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Re: bauplan convergence
Bats and pterosaurs both developed flapping flight via wing membranes.
It is generally agreed though that bats and pterosaurs are not as strong
flyers as birds are.
Birds seem to have managed flight without ever depending on skin
membranes. Ergo they had something else as the equivalent ALREADY in
Thus we have further evidence that birds had feathers before they were
even trying to fly.
And I might suggest that proto-birds didn't pass through a stage of
exclusive gliding as proto-pterosaurs and proto-bats probably did,
before those two groups developed flapping ability, because birds
Garth Godsman wrote:
> I think there is a bit of a conceptual problem both
> here, and with some of the others posts re this
> For whatever reason it appears that feathers had a
> potential second role vis a vis flight that hair
> lacks. The lack of branching filaments on hair strikes
> me as one obvious difference that could account for
> this, meaning that the role of hair is actually more
> limited than that of feathers. I can see how a simple
> feather evolved for insulation could then evolve into
> a flight feather, but not a hair - hence no flying
> lemurs and indeed no flying mammals that use modified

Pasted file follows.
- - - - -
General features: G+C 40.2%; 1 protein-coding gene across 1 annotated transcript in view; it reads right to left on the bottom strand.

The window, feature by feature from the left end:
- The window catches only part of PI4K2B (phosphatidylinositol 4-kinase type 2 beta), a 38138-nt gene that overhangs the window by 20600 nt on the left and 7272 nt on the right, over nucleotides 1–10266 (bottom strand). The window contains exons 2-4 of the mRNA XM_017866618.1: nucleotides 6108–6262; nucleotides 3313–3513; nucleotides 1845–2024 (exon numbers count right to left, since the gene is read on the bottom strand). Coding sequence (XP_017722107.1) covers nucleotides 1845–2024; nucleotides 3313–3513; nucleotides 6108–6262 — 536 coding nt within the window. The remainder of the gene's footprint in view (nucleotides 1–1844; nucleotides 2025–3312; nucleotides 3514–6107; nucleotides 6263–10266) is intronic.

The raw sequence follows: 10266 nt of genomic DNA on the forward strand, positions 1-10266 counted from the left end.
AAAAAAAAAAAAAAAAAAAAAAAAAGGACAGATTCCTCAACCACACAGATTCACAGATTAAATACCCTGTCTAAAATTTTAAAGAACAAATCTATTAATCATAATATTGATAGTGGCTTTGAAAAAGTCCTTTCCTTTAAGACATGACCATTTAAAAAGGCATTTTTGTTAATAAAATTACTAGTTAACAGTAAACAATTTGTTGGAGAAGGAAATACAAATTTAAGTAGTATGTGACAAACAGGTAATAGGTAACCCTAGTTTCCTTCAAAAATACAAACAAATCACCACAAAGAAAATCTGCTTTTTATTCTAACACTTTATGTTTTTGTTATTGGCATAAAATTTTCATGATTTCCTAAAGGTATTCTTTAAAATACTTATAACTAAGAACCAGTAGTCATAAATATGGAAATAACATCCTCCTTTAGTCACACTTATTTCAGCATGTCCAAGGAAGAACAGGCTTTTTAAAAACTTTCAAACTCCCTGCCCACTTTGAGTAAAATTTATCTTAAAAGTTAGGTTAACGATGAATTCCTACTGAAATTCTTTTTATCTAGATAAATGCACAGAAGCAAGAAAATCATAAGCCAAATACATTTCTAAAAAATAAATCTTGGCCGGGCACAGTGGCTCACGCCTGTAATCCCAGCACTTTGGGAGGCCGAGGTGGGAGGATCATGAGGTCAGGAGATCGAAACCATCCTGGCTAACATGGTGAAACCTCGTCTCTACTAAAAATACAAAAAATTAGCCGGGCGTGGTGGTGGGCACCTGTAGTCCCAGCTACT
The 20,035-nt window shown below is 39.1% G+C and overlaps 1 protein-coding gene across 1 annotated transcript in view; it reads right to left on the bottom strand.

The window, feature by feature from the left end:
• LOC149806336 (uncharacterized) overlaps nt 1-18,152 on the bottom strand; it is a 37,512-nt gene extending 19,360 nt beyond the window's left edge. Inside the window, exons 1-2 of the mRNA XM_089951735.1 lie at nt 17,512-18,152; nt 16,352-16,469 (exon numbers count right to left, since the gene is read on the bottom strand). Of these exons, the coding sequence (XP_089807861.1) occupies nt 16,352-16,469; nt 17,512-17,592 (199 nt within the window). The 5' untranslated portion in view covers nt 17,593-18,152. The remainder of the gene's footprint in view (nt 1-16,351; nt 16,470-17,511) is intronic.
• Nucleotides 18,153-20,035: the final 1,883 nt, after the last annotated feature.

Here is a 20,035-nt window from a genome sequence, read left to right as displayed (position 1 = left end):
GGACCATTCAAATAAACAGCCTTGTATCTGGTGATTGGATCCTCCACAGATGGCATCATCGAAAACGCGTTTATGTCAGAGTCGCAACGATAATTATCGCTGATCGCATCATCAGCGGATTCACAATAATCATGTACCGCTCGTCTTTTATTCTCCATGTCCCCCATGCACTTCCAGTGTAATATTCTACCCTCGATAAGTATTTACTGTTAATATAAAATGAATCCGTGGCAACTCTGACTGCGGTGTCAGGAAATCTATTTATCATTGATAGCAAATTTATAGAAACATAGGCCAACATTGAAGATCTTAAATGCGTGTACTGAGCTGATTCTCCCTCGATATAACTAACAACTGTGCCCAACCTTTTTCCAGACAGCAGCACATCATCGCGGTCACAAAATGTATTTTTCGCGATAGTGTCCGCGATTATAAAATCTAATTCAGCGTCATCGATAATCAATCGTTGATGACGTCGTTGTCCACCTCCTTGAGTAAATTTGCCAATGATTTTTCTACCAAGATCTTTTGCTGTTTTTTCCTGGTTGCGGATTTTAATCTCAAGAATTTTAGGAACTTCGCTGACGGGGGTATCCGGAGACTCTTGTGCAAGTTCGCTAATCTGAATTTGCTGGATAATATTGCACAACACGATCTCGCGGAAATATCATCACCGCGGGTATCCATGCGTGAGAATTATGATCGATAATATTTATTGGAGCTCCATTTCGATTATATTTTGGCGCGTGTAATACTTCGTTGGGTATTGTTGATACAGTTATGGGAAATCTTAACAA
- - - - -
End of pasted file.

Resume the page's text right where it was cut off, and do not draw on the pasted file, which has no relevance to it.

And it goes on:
> hairs for this purpose.
> Jaguars and things like that don't seem to be really
> appropriate points of comparison.
> As well, surely it is a mistake to assume that
> evolution proceeds logically. We are trying to
> understand what happened within a particular lineage
> and its CONTINGENT adaptations to survival. And
> probably just one particular sub-lineage within the
> main one.
> Other lineages, even if their circumstances are
> superficially similar, will in all likelihood take
> divergent paths, the only criterion being survival.
> The acquisition of simple feathers did not mean more
> complex structures were inevitable. There does seem to
> be an aspect of serendipity in these matters.
> Perhaps Caudipteryx gives us something to speculate
> with, imagining a small theropod that didn't have
> wings but enough complex feathers on its arms to at
> least be able to glide.
> --- Rob Gay <firstname.lastname@example.org> wrote:
> > >From: "Ahmed al-Mahasa Sha'ad"
> > <email@example.com>
> > >If this happend in origin of birds it does NOT mean
> > it MUST happen in every
> > >linage of tree-living predators.
> > So the question is, what drove this to happen in
> > birds and not in the other
> > tree-dwelling predators? What sort of circumstances,
> > that are not present
> > today, would make therapod dinosaurs fly? Many of
> > the animals that live in
> > trees today, or at least have some history of
> > climbing trees, have fur,
> > which could be adapted over the course of time, to
> > become something like
> > feathers. (Interestingly enough, the only flying
> > mammal, the bat, uses skin
> > flaps and not modified hair). So far, however, this
> > hasn't happened. I see
> > the evolution of hair into feathers to be much
> > easier than the evolution of
> > scales into feathers. So, if we have a population of
> > small therapod
> > dinosaurs living in the trees, fulfilling the role
> > of, say, lemurs, why did
> > the dinosaurs start to fly, and why haven't lemurs
> > taken wing?
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Flying Goat Graphics
(Society of Vertebrate Paleontology member)